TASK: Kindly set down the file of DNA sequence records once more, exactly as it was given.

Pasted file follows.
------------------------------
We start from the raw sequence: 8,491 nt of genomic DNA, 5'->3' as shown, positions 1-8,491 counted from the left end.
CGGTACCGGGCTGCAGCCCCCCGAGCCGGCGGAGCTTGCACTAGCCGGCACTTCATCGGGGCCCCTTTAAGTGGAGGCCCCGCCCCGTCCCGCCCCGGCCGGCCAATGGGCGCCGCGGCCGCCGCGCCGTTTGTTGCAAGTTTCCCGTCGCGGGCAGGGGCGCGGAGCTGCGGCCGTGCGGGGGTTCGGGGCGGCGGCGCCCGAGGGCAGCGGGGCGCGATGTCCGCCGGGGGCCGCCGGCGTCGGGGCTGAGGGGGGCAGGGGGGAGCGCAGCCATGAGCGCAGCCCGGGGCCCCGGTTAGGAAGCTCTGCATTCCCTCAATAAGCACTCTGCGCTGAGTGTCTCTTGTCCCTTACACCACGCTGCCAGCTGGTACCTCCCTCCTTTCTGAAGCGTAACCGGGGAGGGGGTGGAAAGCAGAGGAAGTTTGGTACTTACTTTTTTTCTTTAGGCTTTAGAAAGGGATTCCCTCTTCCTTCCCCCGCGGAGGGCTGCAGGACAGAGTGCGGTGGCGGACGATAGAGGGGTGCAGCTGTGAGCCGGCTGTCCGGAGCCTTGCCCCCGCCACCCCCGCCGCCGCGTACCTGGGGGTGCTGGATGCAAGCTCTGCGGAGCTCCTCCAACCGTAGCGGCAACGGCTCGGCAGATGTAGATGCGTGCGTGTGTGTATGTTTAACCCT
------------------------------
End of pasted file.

We start from the raw sequence: 8,491 nt of genomic DNA, 5'->3' as shown, positions 1-8,491 counted from the left end.
CGGTACCGGGCTGCAGCCCCCCGAGCCGGCGGAGCTTGCACTAGCCGGCACTTCATCGGGGCCCCTTTAAGTGGAGGCCCCGCCCCGTCCCGCCCCGGCCGGCCAATGGGCGCCGCGGCCGCCGCGCCGTTTGTTGCAAGTTTCCCGTCGCGGGCAGGGGCGCGGAGCTGCGGCCGTGCGGGGGTTCGGGGCGGCGGCGCCCGAGGGCAGCGGGGCGCGATGTCCGCCGGGGGCCGCCGGCGTCGGGGCTGAGGGGGGCAGGGGGGAGCGCAGCCATGAGCGCAGCCCGGGGCCCCGGTTAGGAAGCTCTGCATTCCCTCAATAAGCACTCTGCGCTGAGTGTCTCTTGTCCCTTACACCACGCTGCCAGCTGGTACCTCCCTCCTTTCTGAAGCGTAACCGGGGAGGGGGTGGAAAGCAGAGGAAGTTTGGTACTTACTTTTTTTCTTTAGGCTTTAGAAAGGGATTCCCTCTTCCTTCCCCCGCGGAGGGCTGCAGGACAGAGTGCGGTGGCGGACGATAGAGGGGTGCAGCTGTGAGCCGGCTGTCCGGAGCCTTGCCCCCGCCACCCCCGCCGCCGCGTACCTGGGGGTGCTGGATGCAAGCTCTGCGGAGCTCCTCCAACCGTAGCGGCAACGGCTCGGCAGATGTAGATGCGTGCGTGTGTGTATGTTTAACCCT